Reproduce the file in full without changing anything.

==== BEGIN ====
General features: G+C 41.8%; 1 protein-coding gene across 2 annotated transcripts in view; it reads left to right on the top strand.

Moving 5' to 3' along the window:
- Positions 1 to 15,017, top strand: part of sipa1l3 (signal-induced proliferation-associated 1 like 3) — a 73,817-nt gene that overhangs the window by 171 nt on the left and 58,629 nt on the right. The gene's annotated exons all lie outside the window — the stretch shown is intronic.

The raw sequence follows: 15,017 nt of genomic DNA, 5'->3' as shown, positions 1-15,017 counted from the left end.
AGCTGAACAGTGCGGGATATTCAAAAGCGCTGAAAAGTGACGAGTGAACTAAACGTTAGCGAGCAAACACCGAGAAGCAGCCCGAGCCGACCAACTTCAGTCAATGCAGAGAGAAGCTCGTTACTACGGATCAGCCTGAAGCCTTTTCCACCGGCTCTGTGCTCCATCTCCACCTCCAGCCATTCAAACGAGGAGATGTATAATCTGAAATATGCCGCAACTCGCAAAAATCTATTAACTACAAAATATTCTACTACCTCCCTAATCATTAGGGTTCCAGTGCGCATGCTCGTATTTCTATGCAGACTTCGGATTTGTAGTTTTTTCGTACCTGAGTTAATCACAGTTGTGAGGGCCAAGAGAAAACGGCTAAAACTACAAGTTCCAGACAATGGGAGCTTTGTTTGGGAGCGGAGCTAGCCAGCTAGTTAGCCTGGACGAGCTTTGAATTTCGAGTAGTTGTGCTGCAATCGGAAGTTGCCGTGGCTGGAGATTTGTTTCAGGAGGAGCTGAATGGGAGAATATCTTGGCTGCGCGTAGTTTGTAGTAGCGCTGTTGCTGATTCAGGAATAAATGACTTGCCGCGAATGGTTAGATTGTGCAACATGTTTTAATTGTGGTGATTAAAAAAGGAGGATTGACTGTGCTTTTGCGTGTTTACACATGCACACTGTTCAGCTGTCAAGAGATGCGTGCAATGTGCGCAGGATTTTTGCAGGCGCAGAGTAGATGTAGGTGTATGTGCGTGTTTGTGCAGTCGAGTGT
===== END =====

General features: G+C 41.8%; 1 protein-coding gene across 2 annotated transcripts in view; it reads left to right on the top strand.

Moving 5' to 3' along the window:
- Positions 1 to 15,017, top strand: part of sipa1l3 (signal-induced proliferation-associated 1 like 3) — a 73,817-nt gene that overhangs the window by 171 nt on the left and 58,629 nt on the right. The gene's annotated exons all lie outside the window — the stretch shown is intronic.

The raw sequence follows: 15,017 nt of genomic DNA, 5'->3' as shown, positions 1-15,017 counted from the left end.
AGCTGAACAGTGCGGGATATTCAAAAGCGCTGAAAAGTGACGAGTGAACTAAACGTTAGCGAGCAAACACCGAGAAGCAGCCCGAGCCGACCAACTTCAGTCAATGCAGAGAGAAGCTCGTTACTACGGATCAGCCTGAAGCCTTTTCCACCGGCTCTGTGCTCCATCTCCACCTCCAGCCATTCAAACGAGGAGATGTATAATCTGAAATATGCCGCAACTCGCAAAAATCTATTAACTACAAAATATTCTACTACCTCCCTAATCATTAGGGTTCCAGTGCGCATGCTCGTATTTCTATGCAGACTTCGGATTTGTAGTTTTTTCGTACCTGAGTTAATCACAGTTGTGAGGGCCAAGAGAAAACGGCTAAAACTACAAGTTCCAGACAATGGGAGCTTTGTTTGGGAGCGGAGCTAGCCAGCTAGTTAGCCTGGACGAGCTTTGAATTTCGAGTAGTTGTGCTGCAATCGGAAGTTGCCGTGGCTGGAGATTTGTTTCAGGAGGAGCTGAATGGGAGAATATCTTGGCTGCGCGTAGTTTGTAGTAGCGCTGTTGCTGATTCAGGAATAAATGACTTGCCGCGAATGGTTAGATTGTGCAACATGTTTTAATTGTGGTGATTAAAAAAGGAGGATTGACTGTGCTTTTGCGTGTTTACACATGCACACTGTTCAGCTGTCAAGAGATGCGTGCAATGTGCGCAGGATTTTTGCAGGCGCAGAGTAGATGTAGGTGTATGTGCGTGTTTGTGCAGTCGAGTGT